And what of the man in charge of it all?
Nothing. Nada. Zilch.
Klopp seemingly has a level of influence and power at Anfield that Benitez could only dream of. He has chopped and changed his backroom team from the physios to the sports science department to the fitness and conditioning people.
He’s bombed out decent footballers because they didn’t fit his style, weren’t up to his standards or didn’t toe the line when it came to discipline. He’s had record levels of money at his disposal to spend and chosen not to spend it on anything other than his prime targets.
Yet when it comes to people wanting to point the finger about player recruitment, it is generally pointed in the direction of sporting director Edwards, who appears to have taken the role of the much-criticised Transfer Committee as far as blame allocation goes.
That’s despite Klopp having spoken in glowing terms about him publicly upon his appointment to his new role and despite him still being in a job months after the 2017 summer transfer window, presumably preparing for the January sales and next summer. Does anyone really think that if Edwards was incompetent at his job that Klopp would tolerate it, given his approach to other members of the supporting cast?
I’ve seen the Achterberg criticism surface again over the past few days, the finger being pointed firmly in his direction for Mignolet having a nightmare performance against Spurs reminiscent of his pre salvation months at the end of last season.
Does anyone think that Achterberg would still be in his job if Klopp didn’t rate him? Even more importantly, it’s not our goalkeeper coach who picks who to play in goal each week and chooses whether or not to buy a new ‘keeper when the first choices at the club do little to inspire confidence in the stands.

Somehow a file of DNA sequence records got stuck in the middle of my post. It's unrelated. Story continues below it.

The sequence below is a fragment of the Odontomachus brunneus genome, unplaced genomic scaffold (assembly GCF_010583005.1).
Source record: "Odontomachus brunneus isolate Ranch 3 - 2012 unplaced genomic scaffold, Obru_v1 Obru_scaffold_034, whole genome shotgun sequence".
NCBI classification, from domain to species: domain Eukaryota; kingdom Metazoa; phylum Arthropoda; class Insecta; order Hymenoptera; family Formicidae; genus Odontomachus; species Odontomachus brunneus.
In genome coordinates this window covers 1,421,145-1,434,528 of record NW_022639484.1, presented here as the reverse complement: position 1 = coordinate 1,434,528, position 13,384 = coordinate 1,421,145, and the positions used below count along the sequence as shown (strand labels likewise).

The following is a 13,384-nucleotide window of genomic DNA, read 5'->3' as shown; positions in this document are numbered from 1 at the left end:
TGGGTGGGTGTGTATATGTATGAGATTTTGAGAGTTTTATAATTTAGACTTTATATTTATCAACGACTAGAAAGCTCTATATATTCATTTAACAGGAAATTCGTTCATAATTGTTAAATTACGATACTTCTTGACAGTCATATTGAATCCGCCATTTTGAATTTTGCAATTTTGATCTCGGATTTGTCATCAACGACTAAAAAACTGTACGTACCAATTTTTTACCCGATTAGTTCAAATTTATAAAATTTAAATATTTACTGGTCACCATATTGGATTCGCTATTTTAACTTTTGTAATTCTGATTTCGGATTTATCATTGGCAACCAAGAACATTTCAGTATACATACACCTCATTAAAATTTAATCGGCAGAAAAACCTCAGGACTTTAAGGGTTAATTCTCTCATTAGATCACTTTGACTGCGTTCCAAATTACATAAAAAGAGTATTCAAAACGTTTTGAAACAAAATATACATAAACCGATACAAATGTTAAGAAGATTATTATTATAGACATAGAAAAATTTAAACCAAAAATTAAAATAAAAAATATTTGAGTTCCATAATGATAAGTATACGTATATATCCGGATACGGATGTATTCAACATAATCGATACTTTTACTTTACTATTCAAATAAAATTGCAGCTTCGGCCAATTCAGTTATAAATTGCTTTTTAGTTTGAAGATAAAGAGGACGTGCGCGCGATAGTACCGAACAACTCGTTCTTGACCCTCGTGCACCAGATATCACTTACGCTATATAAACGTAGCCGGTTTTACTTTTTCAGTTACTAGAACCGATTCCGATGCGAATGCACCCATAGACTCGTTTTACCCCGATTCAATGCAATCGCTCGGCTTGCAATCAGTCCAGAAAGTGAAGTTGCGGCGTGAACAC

As I begin to move all of these thoughts from my head to a screen, it’s becoming clear to me that I think what ruffles me about all of this is not the fact that Klopp appears, for the time being at least, to be immune to criticism. It’s not even that others are being blamed without any knowledge of what they are or are not doing behind the scenes. What gets to me is that it’s just not very fair and is completely out of sync with previous supporter behaviour.
I’ve always said in debates about managers of our great club and others around the country that we should all really agree a basis upon which they are judged. Either they are ultimately responsible for everything that happens on the pitch or they are not.
What I tend to see instead, however, is the approach to the blame game being changed depending upon the likeability of the person in the hot seat. Some people just didn’t take to Benitez from the moment he walked in the door at Anfield.
Some downright hated Rodgers before he’d even started looking for houses on Rightmove. As a result, when things went wrong on the pitch, it was all their fault. I’ve been in many arguments down the years in which my position has been that that is absolutely fine, provided that when things go well on the pitch, full credit is given to the manager as well.